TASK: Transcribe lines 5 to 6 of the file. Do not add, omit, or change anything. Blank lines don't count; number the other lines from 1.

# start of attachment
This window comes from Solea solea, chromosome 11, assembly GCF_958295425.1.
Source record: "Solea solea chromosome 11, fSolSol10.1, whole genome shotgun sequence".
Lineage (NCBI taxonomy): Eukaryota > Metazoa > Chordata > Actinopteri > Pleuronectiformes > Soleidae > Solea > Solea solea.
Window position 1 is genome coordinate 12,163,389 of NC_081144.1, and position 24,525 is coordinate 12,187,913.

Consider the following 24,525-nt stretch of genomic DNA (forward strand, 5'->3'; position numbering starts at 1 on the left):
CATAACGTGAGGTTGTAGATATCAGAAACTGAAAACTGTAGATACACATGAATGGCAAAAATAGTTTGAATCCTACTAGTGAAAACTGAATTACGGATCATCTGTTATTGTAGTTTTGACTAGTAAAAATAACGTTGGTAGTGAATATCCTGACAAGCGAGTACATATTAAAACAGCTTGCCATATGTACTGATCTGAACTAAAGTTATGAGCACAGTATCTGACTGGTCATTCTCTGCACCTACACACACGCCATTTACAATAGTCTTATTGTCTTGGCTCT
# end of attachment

Consider the following 24,525-nt stretch of genomic DNA (forward strand, 5'->3'; position numbering starts at 1 on the left):
CATAACGTGAGGTTGTAGATATCAGAAACTGAAAACTGTAGATACACATGAATGGCAAAAATAGTTTGAATCCTACTAGTGAAAACTGAATTACGGATCATCTGTTATTGTAGTTTTGACTAGTAAAAATAACGTTGGTAGTGAATATCCTGACAAGCGAGTACATATTAAAACAGCTTGCCATATGTACTGATCTGAACTAAAGTTATGAGCACAGTATCTGACTGGTCATTCTCTGCACCTACACACACGCCATTTACAATAGTCTTATTGTCTTGGCTCT